Dora and the Lost City of Gold review – a fun adventure film for kids

by | 16 Aug 2019

‘Dora the explorer and her friends go on an exciting jungle adventure to save her parents and solve the mystery behind a lost city of gold.’

Still going strong after nearly twenty years, Dora The Explorer (2000 – present) is getting a live-action movie adaptation.Aimed at pre-schoolers, the animated show encouraged bilingual learning as Dora had various adventures with her talking monkey named Boots. There was also a talking backpack and map involved, with numerous songs to be sung which many a parent of a certain age will remember. Dora and the Lost City of Gold on the other hand, is a different beast altogether. Strangely, this ends up working in the film’s favour.

Starting in the South American jungle, Dora (Isabela Moner) lives a life of adventure with her explorer parents (Michael Peña and Eva Longoria). Searching for a lost Inca civilisation, when they find a vital clue, they send Dora to Los Angeles to keep her safe. Living with her cousin Diego (Jeff Wahlberg), she struggles to fit in at high school. Through a series events, Dora ends up back in the jungle with Diego and fellow classmates Randy (Nicholas Coombe) and Sammy (Madeleine Madden). Now, with the help of fellow explorer Alejandro Gutierrez (Eugenio Derbez), Dora and her friends must find her parents before a group of dangerous mercenaries do.

‘Rather than aiming this at the very young like the cartoon, director James Bobin smartly updates the story.’

By ageing up the character to a teenager, this becomes more a family film. What’s more, as the director of the recent Muppet movies, he brings a more self-aware tone to the narrative. So instead of this being a lazily made time killer for parents, there’s actually a fair amount of humour for adults to enjoy as well. He pokes fun at the absurdity of the situation the protagonists find themselves in. Dora’s belief that singing is the answer to every problem encountered. Acknowledging the ridiculousness of Swiper the fox needing a mask. These are all elements that are played for laughs and in-turn work for the story.

On top of that it’s a competently made adventure film. With a zippy pace and plenty of exciting set pieces, little ones shouldn’t get too bored either. Basically, it can be summed up as Indiana Jones for kids, which it clearly is. Actually, the whole final act is a blatant copy of The Last Crusade (1989). But if you can get past the unoriginal plot and just have fun with the silliness, this can be a very watchable film for everyone.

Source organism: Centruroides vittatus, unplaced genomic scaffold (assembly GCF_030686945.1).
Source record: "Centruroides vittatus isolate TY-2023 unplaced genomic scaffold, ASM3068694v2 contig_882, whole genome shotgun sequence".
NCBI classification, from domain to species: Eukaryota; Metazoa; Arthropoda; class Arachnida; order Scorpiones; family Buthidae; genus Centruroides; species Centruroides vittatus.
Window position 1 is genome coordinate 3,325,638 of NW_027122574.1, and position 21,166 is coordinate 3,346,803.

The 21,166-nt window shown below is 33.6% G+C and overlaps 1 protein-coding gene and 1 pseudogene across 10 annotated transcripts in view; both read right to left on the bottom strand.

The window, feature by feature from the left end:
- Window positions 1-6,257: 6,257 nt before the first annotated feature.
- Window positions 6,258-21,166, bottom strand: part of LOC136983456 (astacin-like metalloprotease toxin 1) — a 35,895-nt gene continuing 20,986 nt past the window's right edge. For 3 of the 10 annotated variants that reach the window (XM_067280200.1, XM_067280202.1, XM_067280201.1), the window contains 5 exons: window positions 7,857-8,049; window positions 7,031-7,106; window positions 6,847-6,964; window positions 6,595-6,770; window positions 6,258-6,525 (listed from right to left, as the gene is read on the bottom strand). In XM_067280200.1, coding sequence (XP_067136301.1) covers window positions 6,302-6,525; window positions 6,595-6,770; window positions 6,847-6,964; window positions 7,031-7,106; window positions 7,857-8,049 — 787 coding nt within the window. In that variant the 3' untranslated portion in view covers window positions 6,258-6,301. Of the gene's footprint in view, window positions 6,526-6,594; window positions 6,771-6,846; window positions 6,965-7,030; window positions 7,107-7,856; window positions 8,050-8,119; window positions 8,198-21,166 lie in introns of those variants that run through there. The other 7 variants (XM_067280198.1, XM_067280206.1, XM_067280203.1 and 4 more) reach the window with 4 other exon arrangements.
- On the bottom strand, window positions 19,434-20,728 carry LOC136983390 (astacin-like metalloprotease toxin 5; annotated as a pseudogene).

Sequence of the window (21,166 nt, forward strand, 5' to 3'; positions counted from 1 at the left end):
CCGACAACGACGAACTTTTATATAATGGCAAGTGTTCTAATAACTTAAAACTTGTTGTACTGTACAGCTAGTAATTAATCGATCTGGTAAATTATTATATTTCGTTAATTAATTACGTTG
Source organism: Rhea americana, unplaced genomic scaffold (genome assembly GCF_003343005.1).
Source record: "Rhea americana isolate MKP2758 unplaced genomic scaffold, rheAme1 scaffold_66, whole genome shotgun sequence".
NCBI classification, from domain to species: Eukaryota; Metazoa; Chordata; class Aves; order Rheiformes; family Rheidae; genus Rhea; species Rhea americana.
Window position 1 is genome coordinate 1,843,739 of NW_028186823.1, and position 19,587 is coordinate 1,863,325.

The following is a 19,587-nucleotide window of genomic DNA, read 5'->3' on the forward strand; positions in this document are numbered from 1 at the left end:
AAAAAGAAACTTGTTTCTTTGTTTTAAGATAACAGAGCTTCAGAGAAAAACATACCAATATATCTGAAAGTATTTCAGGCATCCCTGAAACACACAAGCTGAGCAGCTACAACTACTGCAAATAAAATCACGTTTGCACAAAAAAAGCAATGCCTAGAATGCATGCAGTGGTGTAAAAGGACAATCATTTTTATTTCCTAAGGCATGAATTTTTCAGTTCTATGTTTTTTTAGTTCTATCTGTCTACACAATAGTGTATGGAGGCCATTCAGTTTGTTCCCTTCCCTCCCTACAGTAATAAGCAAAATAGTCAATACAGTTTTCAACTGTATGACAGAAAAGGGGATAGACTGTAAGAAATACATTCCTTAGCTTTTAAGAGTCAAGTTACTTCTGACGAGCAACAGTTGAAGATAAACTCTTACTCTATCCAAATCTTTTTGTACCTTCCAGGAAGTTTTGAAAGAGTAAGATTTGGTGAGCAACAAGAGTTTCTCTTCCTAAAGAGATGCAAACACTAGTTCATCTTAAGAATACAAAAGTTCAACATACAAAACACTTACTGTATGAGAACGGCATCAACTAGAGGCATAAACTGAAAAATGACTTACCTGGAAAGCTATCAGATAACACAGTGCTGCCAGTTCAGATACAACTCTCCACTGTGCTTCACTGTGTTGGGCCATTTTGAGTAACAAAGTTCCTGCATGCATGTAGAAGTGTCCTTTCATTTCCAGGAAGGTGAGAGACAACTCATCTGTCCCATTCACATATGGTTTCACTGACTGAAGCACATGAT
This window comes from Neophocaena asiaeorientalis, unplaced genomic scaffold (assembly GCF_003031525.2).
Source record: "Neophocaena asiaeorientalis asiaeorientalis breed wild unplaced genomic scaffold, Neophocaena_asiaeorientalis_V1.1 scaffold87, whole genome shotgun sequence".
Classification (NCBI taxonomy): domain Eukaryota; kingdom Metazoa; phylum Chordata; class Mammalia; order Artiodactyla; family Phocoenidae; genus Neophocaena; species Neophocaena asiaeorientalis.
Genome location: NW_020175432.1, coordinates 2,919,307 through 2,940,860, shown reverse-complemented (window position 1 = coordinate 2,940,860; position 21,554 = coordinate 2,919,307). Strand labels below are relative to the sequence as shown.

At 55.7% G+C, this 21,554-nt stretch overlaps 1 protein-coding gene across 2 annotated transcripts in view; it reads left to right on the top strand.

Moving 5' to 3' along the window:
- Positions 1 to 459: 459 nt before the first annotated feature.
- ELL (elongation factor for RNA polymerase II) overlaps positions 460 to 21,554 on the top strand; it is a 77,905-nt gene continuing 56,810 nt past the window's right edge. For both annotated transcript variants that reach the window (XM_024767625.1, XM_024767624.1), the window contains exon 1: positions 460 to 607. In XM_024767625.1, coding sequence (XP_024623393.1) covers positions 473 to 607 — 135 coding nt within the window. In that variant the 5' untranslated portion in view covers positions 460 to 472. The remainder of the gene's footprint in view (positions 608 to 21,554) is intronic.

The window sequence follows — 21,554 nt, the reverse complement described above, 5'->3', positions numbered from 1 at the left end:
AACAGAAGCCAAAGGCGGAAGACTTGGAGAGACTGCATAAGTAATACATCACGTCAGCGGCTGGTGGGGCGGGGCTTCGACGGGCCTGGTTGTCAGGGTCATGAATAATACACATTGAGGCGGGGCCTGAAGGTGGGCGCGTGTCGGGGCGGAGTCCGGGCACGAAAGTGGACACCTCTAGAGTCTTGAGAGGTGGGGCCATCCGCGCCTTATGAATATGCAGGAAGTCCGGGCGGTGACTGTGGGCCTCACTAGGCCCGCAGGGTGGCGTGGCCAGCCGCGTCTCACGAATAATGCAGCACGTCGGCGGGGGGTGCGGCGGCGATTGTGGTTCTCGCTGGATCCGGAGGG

‘Really helping is a game cast who all know what type of film they’re in.’

They might not be incredibly fleshed out or well-written, but they still look like they’re having fun nonetheless. As the lead, Moner brings a real infectious joy to the role of Dora. She’s a character who’s really comfortable in her own skin and doesn’t try to hide it when in school. A good role model, it’s refreshing to have a teenage girl who isn’t afraid to be different. Walhberg, Madden and Coombe are also good in what they have to do, complementing each other in different ways.

Derbez may have a turn your see coming a mile away, but he makes a great bumbling grown-up who tags along with the teenagers. He’s essentially that adult character in every children’s movie who acts like the imbecile the kids all think we are. With the limited screen time they have even Peña and Longoria do well as Dora’s parents. Peña particularly gets a few funny moments to shine and show-off his comedic chops.

‘For its intended audience, Dora and the Lost City of Gold is a solid film.’

If you want to get picky there are plenty of flaws and plot holes you can point at. It feels rushed in places and sometimes characters don’t make a whole lot of sense. Even the special effects could be a bit better. Yet despite those issues you can’t complain. This movie could have been a whole lot worse when compared to other live-action adaptations of cartoons (see Scooby-Doo). Bobin has actually shown real care in translating what made the original tick, and spin it into a fun and entertaining movie the whole family can enjoy.

Film Details

PG · 1h 42m · 2019.

Genre

Adventure · Family.

Cast

Benicio Del Toro · Danny Trejo · Eugenio Derbez · Eva Longoria · Isabela Moner · Jeffrey Wahlberg · Michael Peña.

Director

James Bobin.

Writers

Matthew Robinson (screenplay) · Nicholas Stoller (screenplay & script) · Tom Wheeler (story).

Based on the series by

Chris Gifford · Eric Weiner · Valerie Walsh.

Cinematography

Javier Aguirresarobe.

Editing

Mark Everson.

Music

John Debney · Germaine Franco.

Contains

mild threat · rude humour.

David Axcell

Film Critic

David has quite a broad taste in film which includes big budget blockbusters and small indie films; including International and Arthouse cinema. As long as it’s good in that particular genre, he’ll watch anything.

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